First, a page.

Home Hacks

How to Get Rid of Oil Stains (& Every Other Holiday Splotch)

Red wine? Check. Cranberry sauce? Check. Butter? Ch—you get the point.

November 20, 2019
Photo by Rocky Luten

As a kid, there was nothing I cherished more than the day we decorated the house for the holidays. My dad would carry boxes from the basement filled with candles, garlands, slightly odd-looking but well-loved ornaments that my sister and I made in preschool, and—my favorite—mugs that lit up with tiny lights on the outside when you poured hot chocolate into them. The ritual of readying the house was the first sign that the holidays were coming, and with them, festive family get-togethers and cozy evenings by the fire. It’s a tradition I try to recreate now, even in my tiny apartment, with a Charlie Brown tree and cedar-scented candles.

But between hosting houseguests, throwing cocktail parties, cooking Thanksgiving feasts, and welcoming in-laws and kids, the holidays can take their toll on a home. Come January, you can find yourself taking down the decorations and discovering stains of every sort: wine on your new throw, candle wax dripped on the good tablecloth, grease splatters on your apron, mascara smudged on the guest room pillows.

Luckily, there are remedies for almost every stain. The trick is knowing which to use—and acting fast. So, we’ve compiled a mini guide about how to tackle just about every smudge and spill you might encounter this holiday season. Keep this tab open on your phone (or, hey, print it out and hang it on the side of your fridge). When your mother-in-law knocks over her glass of red wine at your annual cookie party, consult this handy cheat sheet—then pour her another glass, and get back to the fun. No harm done.

(As always, stains on fragile fabrics and dry clean–only attire may be best left to the professionals, aka, your closest dry cleaner. Test stain removal methods in an inconspicuous area if you’re unsure.)


Un-Do Red Wine Stains

If you (or, ahem, a houseguest) spills their Malbec on a tablecloth, napkin, tee-shirt, upholstered couch, or even the carpet, first, don’t panic. But do act fast. Reach for a white cotton cloth you don’t mind getting stained. (You want to transfer the wine from the fabric to the cloth; using white helps you see how much is being absorbed into the cloth and switch to new places as needed. You can use white paper towels—lots of them—in a pinch.)

Real Simple suggests dabbing and pressing at the stain with the cloth to lift as much of the liquid out as possible. Don’t rub—that will only push the stain further into the fibers. If it’s a carpet, you can even stand on top of the cloth, Good Housekeeping adds. This is an important step: You want to minimize the amount of liquid left in the stained fabric.

Then, if the stain is on a carpet, couch, or something else that can’t be washed, sprinkle a generous amount of salt on the stain. Leave it be for several minutes to soak up the rest of the wine. Vacuum to remove the salt. You can follow that up by dabbing club soda on the stain, according to Apartment Therapy, and continuing to press at the stain until it’s gone.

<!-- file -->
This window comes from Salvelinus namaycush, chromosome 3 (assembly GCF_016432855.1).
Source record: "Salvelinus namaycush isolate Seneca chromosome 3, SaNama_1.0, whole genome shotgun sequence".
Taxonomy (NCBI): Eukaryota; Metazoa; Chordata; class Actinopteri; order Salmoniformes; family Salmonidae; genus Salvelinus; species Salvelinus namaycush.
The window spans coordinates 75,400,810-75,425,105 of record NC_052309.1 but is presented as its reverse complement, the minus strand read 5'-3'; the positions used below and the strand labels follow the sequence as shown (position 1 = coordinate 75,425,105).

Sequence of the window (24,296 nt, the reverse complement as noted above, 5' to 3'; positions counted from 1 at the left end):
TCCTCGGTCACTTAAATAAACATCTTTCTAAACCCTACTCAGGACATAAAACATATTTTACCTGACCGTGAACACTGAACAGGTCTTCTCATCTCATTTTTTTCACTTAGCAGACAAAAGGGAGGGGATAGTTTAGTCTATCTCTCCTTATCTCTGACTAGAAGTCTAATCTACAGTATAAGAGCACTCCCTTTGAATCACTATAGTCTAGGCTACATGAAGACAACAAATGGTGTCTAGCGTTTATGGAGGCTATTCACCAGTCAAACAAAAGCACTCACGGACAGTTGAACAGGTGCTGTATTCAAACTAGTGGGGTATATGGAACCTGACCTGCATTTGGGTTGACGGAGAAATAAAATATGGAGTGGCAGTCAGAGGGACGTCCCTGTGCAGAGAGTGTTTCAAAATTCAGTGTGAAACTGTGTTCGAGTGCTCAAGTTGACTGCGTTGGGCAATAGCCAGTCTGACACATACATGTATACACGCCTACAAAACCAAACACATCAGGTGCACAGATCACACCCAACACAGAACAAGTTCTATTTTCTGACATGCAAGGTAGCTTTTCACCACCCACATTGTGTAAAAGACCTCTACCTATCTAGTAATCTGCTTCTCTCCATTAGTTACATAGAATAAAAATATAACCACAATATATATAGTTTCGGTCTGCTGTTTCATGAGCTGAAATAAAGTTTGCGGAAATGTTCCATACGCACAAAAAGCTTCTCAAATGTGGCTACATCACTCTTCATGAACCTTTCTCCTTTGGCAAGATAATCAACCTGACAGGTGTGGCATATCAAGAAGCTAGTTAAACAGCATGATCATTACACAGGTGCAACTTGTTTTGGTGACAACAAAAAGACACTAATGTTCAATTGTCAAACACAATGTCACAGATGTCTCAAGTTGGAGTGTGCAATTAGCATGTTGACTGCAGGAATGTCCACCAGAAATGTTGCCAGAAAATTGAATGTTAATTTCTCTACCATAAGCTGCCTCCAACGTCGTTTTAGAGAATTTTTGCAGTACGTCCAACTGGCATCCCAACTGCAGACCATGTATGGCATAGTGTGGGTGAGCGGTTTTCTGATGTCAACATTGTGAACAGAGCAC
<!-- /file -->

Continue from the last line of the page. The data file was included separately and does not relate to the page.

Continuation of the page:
If the stain is on something washable, like a cotton tablecloth or shirt, try this method (a Real Simple favorite): Stretch the stained area over the top of a bowl and secure with a rubber band. Pour salt onto the stain and let it sit. Then, pour boiling water over the stain from above (Real Simple suggests a height of eight inches) until the stain is gone.

And psst: If you’re out and about, a dose of saline solution can help keep the stain wet and start to work away at it until you get home. We also have it on good authority that if the offending red wine stain is on your jeans, an overnight spot-treatment with your regular detergent, coupled with a wash cycle in cool water, will work beautifully. Just make sure you don’t put a red wine-stained garment in the dryer until the stain is completely gone: The heat will make it set permanently.


Handle Champagne & White Wine Spills Like a Champ

Get a little too excited during New Years and spill Champagne all down your front? Don’t worry. Blot up as much of the liquid as you can with a cloth, says DoItYourself.com (remember: no rubbing!), then dab with or soak in cool water. If for some reason you don’t have a cloth, The Spruce says you can use a slice of white bread! This method works for white wine, too.

For washable items, pre-treat with a stain remover treatment like Shout before tossing it into the machine.


Purge Candle Wax Drips for Good

It wouldn’t be the holiday season without candles—the more, the better, especially down the center of a festive dinner table.

But that means you’re bound to get some drips of wax on your good tablecloth. Try these tips from Mulberry’s Cleaners: First, gently remove as much wax as you can with a spoon or a dull knife. If it’s a plain white tablecloth, slide a towel beneath the wax-stained part and lay another on top, then run a hair dryer over the area to heat it. (You could also do this with an iron.) The wax will melt, and you’ll be left with an oily mark where the wax was. Flip the tablecloth over and dab at the back of the stain with a cotton swab dipped in nail polish remover or rubbing alcohol—the best at breaking down greasy stains—to dissolve it. (These can discolor some fabrics, so be sure to test it in an out-of-the-way area first.)

For darker tablecloths, SF Gate recommends freezing the fabric, bending it to crack and brush off the hardened wax, then placing the waxy part between two brown bags and ironing on low, switching in fresh bags or pieces of paper, until the stain is gone.


Get Rid of Stains & Smears from Butter, Gravy, or Cooking Oils

If you’ve dropped something greasy—like butter or gravy—on you, the table, or the floor, carefully lift off as much of the spilled food as possible with a dull knife, spoon, or credit card. (The same holds true here: Never, ever rub.)

One go-to tactic for greasy stains is sprinkling something absorbent on itThe Spruce suggests cornstarch, talcum powder, or baking soda; Good Housekeeping says you can even use artificial sweetener or salt, which is good news if you’re not at home when the stain occurs. This method works well on carpet and sturdy upholstery, too. Just sprinkle on, let sit for a half hour at the minimum, The Spruce advises, and vacuum up.